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Neolithic Couple Found Hugging in Greece Dig

Areopolis_l_15740One of the world’s oldest hugs came to light during excavations near the Diros Caves south of Areopolis in the Peloponnese last week where the skeletons of a man and a woman in an embrace were found in tact. The hugging couple is said to date back to 3800 BC.

“It is possibly the oldest grave to have ever been found,” Giorgos Papathanassopoulos, head of excavation work near Alepotrypa Cave, told Greek daily Kathimerini.

Uncovered last year and following DNA and carbon testing, the finds reveal that the bones belonged to a man and a woman aged between 20 and 25. Additional analysis will continue in order to identify the reason of death.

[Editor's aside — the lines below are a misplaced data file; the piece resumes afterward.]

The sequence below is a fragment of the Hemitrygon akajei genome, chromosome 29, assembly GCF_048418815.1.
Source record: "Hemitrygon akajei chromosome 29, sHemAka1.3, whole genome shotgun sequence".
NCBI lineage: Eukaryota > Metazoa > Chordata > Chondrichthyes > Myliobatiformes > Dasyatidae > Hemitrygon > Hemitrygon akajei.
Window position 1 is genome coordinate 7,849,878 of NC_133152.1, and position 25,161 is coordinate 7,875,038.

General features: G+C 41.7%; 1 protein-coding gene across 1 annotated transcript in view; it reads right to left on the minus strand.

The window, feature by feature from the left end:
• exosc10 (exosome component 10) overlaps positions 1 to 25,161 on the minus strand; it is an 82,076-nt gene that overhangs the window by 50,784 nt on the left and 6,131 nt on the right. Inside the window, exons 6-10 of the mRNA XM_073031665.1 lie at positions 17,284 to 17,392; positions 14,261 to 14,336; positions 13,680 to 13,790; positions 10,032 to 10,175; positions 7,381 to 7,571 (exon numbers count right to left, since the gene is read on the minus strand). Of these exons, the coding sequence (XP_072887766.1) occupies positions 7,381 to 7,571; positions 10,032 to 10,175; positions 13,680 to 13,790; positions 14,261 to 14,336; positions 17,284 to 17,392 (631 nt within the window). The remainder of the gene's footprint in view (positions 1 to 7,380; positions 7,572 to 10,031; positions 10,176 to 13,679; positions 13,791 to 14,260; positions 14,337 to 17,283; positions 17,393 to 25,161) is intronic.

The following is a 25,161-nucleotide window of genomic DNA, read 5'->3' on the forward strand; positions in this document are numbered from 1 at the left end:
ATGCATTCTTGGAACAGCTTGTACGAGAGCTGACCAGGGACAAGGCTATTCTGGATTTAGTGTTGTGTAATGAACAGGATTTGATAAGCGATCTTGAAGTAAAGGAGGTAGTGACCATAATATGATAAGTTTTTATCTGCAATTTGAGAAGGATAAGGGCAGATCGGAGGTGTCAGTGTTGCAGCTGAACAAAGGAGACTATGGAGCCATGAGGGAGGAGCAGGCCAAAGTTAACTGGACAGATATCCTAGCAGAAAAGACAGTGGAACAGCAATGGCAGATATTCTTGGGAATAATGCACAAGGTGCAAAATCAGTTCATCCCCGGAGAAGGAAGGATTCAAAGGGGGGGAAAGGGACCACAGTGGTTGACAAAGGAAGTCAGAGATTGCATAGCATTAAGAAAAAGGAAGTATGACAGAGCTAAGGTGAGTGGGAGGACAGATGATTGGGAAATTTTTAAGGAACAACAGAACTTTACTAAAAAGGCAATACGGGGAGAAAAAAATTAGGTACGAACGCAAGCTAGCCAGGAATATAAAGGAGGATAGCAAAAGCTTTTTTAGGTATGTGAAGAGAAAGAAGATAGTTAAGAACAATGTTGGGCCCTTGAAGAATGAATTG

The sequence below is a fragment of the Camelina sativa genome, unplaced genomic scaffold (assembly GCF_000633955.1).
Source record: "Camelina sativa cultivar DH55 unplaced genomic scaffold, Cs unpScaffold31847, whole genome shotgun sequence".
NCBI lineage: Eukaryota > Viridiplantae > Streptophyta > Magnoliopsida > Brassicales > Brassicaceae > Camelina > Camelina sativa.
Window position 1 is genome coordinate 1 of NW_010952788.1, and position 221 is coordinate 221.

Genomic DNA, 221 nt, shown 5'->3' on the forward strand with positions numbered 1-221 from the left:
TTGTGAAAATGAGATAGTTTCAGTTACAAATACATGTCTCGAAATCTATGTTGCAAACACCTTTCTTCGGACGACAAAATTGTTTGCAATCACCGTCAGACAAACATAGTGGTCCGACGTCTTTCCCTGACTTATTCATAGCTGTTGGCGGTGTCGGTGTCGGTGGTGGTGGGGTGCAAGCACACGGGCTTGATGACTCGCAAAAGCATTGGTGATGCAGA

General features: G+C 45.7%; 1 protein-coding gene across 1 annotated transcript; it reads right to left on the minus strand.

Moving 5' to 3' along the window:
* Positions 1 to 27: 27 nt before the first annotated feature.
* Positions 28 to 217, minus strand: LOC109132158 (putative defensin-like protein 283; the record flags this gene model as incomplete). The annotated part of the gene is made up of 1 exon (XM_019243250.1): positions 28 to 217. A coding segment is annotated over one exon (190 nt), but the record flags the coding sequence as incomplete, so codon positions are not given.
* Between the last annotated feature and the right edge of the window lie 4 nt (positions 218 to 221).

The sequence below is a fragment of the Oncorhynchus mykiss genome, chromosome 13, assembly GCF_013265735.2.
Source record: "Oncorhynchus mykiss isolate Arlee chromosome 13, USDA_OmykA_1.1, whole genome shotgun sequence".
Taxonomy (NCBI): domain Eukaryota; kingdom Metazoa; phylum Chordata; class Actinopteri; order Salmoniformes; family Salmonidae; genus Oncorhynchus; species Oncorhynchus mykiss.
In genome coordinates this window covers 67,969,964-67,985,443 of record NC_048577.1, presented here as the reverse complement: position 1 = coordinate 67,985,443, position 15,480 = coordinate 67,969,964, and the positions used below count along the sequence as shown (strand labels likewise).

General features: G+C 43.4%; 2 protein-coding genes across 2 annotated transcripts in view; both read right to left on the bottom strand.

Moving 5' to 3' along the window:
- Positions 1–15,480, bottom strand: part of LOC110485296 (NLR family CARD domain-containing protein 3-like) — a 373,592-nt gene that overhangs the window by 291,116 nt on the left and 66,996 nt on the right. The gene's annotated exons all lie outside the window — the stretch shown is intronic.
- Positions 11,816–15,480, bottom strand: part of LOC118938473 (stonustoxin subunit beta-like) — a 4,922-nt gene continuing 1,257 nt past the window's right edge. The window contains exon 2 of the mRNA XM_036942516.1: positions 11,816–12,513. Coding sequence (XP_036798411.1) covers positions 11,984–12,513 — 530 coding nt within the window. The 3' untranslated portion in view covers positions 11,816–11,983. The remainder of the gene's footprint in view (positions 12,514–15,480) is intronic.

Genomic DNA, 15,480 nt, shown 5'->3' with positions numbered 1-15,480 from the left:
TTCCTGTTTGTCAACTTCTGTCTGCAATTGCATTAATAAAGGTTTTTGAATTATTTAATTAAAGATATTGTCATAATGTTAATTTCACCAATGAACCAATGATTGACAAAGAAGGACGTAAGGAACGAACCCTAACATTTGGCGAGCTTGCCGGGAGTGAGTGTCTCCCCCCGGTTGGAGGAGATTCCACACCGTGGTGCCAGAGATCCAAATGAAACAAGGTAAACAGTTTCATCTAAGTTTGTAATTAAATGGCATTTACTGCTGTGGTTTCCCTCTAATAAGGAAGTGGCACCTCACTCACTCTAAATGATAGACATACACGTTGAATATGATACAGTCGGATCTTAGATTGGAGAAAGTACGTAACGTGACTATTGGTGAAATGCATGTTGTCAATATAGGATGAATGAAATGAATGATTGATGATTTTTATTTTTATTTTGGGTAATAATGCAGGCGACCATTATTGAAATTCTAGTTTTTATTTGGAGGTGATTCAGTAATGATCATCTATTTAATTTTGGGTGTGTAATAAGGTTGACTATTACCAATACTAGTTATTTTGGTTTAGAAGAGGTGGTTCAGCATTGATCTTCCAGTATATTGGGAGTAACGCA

Nearby, works on a second grave have also revealed a second couple in “contracted position, in connection with broken arrow heads”.

Archaeologists said that double burials in embracing positions are rare and unique in Europe.

Famous for its subterranean caves, which are part of an underground river, works at the Diros Caves have been carried out since the ’70s.

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